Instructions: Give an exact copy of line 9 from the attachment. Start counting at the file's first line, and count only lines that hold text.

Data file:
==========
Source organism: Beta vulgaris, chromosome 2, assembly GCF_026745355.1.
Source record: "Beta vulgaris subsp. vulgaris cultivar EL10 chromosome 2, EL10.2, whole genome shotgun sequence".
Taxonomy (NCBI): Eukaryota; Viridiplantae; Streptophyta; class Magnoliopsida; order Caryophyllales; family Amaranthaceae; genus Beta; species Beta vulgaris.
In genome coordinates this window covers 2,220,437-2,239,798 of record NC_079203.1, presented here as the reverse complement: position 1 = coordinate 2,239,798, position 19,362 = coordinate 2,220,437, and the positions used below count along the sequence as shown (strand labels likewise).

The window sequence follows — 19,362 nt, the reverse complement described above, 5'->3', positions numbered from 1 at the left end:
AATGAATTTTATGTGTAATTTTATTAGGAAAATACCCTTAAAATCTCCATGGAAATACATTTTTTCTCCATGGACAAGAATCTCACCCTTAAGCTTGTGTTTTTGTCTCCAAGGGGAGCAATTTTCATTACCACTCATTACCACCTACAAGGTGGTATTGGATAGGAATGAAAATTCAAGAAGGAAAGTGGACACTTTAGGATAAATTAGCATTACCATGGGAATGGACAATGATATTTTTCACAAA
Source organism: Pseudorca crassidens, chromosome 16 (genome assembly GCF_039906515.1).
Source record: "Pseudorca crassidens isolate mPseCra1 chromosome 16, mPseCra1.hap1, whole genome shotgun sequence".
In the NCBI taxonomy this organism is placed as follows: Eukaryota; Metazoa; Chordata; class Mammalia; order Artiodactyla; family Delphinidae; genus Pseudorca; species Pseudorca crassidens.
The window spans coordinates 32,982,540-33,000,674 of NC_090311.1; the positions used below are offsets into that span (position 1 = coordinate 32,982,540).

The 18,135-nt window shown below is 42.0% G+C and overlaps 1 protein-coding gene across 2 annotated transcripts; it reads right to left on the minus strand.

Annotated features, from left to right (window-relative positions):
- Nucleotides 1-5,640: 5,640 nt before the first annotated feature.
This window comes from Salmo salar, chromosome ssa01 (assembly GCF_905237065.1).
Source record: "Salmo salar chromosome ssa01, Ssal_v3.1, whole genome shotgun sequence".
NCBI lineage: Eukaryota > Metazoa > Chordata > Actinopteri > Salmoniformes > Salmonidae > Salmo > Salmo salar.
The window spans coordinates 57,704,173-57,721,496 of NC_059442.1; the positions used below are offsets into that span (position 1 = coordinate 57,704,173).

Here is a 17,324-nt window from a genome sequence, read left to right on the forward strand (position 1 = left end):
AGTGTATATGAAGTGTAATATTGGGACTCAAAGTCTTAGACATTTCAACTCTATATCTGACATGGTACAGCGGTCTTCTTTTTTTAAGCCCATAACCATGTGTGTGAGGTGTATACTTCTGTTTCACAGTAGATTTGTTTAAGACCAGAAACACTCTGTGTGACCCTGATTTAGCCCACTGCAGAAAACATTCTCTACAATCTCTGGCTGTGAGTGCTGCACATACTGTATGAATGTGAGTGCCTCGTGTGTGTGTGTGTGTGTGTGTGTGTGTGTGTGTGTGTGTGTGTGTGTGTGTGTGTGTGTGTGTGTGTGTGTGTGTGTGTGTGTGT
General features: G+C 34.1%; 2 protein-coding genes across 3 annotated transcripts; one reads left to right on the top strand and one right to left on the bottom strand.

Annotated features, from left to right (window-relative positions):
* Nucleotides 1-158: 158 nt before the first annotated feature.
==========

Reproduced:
In the NCBI taxonomy this organism is placed as follows: Eukaryota; Metazoa; Chordata; class Mammalia; order Artiodactyla; family Delphinidae; genus Pseudorca; species Pseudorca crassidens.